A "cunning and sinister" stalker who fled to Northern Ireland, where stalking laws do not apply, has been jailed for six years.
Afzal Miah, 33, who was living in Belfast when he was arrested, tormented his targets, including a headteacher, a criminal barrister and NHS staff, by bombarding them with threatening voicemails and emails, some of which included death threats.
Miah, who frequently diverted police attention in London by making false reports about "bullies", was found guilty of seven counts of stalking and one count of breaching a Criminal Behaviour Order and a restraining order at Snaresbrook Crown Court on Thursday, February 7. He was also handed a ten-year restraining order.
The Met Police said Miah sent numerous abusive emails to a criminal barrister who was known to him. He lodged four complaints against the barrister - all of which were not upheld.
He also made threats to kill the barrister over the phone leaving him feeling vulnerable and frightened.
He emailed a head teacher at an Enfield school about his desire to "shut it down".
The head teacher said that staff at the school were anxious and scared of the defendant and what he might do in the future.
Two NHS staff also received abusive emails and letters, as well as phone calls from Miah where he threatened to kill them.
A member of staff from the Criminal Case Review Commission (CCRC) also became a target after Miah first came into contact with the CCRC in 2012. Miah had made several applications for a case of his to be reviewed, after which the CCRC stated that they could no longer respond to his requests unless through a lawyer.
Nevertheless, Miah persisted in contacting the CCRC, sending abusive letters and leaving threatening voicemails.
The Met Police said the "resentful stalker" continued to send threatening letters to his victims throughout his trial.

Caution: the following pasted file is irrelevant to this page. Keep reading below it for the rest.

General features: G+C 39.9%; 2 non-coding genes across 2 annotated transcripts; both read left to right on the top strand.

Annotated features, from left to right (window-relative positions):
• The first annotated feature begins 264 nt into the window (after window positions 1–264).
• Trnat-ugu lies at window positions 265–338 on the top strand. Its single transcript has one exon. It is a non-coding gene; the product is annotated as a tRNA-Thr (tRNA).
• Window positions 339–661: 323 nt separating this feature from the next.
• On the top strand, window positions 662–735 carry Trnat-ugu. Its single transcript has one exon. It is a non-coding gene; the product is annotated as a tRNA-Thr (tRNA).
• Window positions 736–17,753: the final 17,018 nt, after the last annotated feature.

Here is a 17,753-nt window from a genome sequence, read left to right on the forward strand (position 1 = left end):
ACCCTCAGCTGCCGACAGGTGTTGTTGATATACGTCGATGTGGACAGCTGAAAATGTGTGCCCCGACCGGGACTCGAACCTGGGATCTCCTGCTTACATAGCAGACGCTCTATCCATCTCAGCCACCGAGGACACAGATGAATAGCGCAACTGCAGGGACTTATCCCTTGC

Following a six month investigation the Met Police liaised with the PSNI to extradite Miah, who had been arrested by the PSNI.
Upon flying back to London from Belfast, Miah violently fought with Met officers, one of whom he assaulted.
Sergeant Brandman said: “Afzal Miah is an incredibly cunning and sinister individual who has taken great pleasure in making his victims feel vulnerable and frightened.
“The fact that he fled to Northern Ireland to escape his CBO and knew that there is no such offence, shows how dangerous this individual is."
Detective Constable David Tate, from the Met's Stalking Threat Assessment Centre, said: "Miah is what we would call a ‘resentful’ stalker; someone who feels as though they have been mistreated or that they are the victim of some form of injustice or humiliation and they want to exact revenge or ‘even the score’.
“In Miah’s own head, he believed that the systems had failed him and he became fixated on the ‘disservice’ he thinks that he received from some of his victims.
“Resentful stalking can arise out of a severe mental illness when the perpetrator develops paranoid beliefs about the victim and uses stalking as a way of ‘getting back’ at the victims who can be strangers or acquaintances who are seen to have mistreated them.
"Miah’s victims fall into both of these categories as some of his victims had helped and known him in the past, whilst others were healthcare professionals that had no affiliation with him.”
Northern Ireland is currently the only region of the UK which does not have specific legislation on stalking.
However, Justice Minister Naomi Long has said she will bring legislation through Stormont to combat domestic abuse.
The new laws will make coercive control, such as behaviour that amounts to "psychological, emotional or financial abuse", a criminal offence.
The Department of Justice told the Belfast Telegraph that the legislation will also make provisions to combat stalking in Northern Ireland.